It was well known that Lucan and Cardigan, who happened to be related as brothers-in-law, detested each other. On top of that, both men were held in equally low esteem by their fellow officers. Cardigan was regarded as "invincibly stupid," and Nolan's personal opinion was that Lucan and Cardigan were "the two greatest fools in the entire history of the British army." Another cavalry officer observed, "As to Lord Cardigan, he has as much brains as my boot, and is only equaled in want of intellect by his relation Lord 'Look-on.' " George Lucan had acquired the derisive nickname "Look-on" because earlier, during the battle of the Alma, he had done nothing to help the French when they had come under attack, but had merely "looked on." This cavalry officer continued, "Without mincing words, two bigger fools could not be picked out of the British Army to take command" (Edgerton, 94, 96; see discussion of Kinglake).
But even if he had been a military genius, Lucan could not have understood the order he received. From his ground-level vantage point he could not see the Russian troops — atop a hill a bit to his right — that Raglan had meant. Instead, the only enemy forces visible to him were at the far end of a valley, a bit to the west or left of where Raglan intended him to go. Attacking them would be tantamount to suicide. The Russians "were perfectly arranged to deal with any British formations that would be so monumentally stupid as to move straight down the middle of the valley where they would be assailed from the front and both flanks all at the same time" (Gibbs, 211). When Lucan quite reasonably asked Nolan for clarification, the captain contemptuously waved his hand in the general direction of the enemy and said, "There, my lord, is your enemy!" So the obedient Lucan (historian Edgerton calls him "stupidly obedient,") relayed the order to Lord Cardigan, who was also appalled at the prospect. Not at all foolishly, he asked for confirmation. Lucan replied that it was a positive order from Lord Raglan and that he must attack immediately, even though "this decision to charge represented arrant stupidity" (Edgerton, 98).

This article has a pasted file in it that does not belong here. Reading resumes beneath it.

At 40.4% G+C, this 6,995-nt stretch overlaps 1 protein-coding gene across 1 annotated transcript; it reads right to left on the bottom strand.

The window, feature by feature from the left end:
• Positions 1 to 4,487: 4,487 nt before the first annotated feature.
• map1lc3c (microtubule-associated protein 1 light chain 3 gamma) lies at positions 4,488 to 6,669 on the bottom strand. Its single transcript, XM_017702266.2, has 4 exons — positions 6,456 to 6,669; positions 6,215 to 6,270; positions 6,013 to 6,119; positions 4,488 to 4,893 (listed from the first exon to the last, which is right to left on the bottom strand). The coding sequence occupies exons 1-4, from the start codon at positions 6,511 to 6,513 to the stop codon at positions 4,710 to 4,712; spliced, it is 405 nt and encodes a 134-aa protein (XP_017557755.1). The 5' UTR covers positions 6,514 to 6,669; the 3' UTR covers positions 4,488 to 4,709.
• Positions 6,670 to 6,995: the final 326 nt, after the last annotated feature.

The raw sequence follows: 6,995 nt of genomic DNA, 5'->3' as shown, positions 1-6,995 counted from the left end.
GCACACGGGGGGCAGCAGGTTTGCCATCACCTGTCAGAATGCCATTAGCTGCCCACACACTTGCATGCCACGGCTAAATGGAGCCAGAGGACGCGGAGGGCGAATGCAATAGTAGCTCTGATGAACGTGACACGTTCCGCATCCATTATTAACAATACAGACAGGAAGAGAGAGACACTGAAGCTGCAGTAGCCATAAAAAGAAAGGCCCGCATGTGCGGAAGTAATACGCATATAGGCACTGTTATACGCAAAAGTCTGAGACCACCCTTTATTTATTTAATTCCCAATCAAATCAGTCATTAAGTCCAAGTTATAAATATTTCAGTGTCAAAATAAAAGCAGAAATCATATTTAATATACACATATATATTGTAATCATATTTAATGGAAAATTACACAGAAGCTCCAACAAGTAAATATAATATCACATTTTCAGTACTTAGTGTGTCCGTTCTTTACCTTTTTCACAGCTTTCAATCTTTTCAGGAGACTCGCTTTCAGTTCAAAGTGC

So Cardigan, motivated by what Kinglake (V, 364) termed "chivalrous obedience," led his approximately six hundred men into what Tennyson would call the "Valley of Death." Among the first to be killed was Captain Nolan, who at the last minute evidently tried to redirect the charge in the proper direction — in vain. While suffering terrible losses, the Light Brigade succeeded in reaching the Russian position at the end of the valley and taking over some of their cannon, but before long they were driven back down the length of the valley by the vastly superior Russian forces. Canrobert launched a supporting attack which kept the retreat from being quite as frightful as it might have been. In the end, fewer than two hundred made it back to the British lines, Lord Cardigan surprisingly being one of them.
At first glance, this famous charge seems less related to the events in "Luck" than the charge of the Heavy Brigade. Yet there are similarities. In Cardigan's case, a misunderstood order (he went to the left of where he should have gone), carried out bravely but idiotically, leads to glory. In Scoresby's case, an order misunderstood by an idiot — so stupid he doesn't know his right from his left — leads to glory. It is as though Twain took the unquestioning obedience to a senseless order, which characterized the Charge of the Light Brigade, and combined it with the result of the Charge of the Heavy Brigade: the surprising defeat of a numerically superior enemy. And of course he also transposed cavalry to infantry.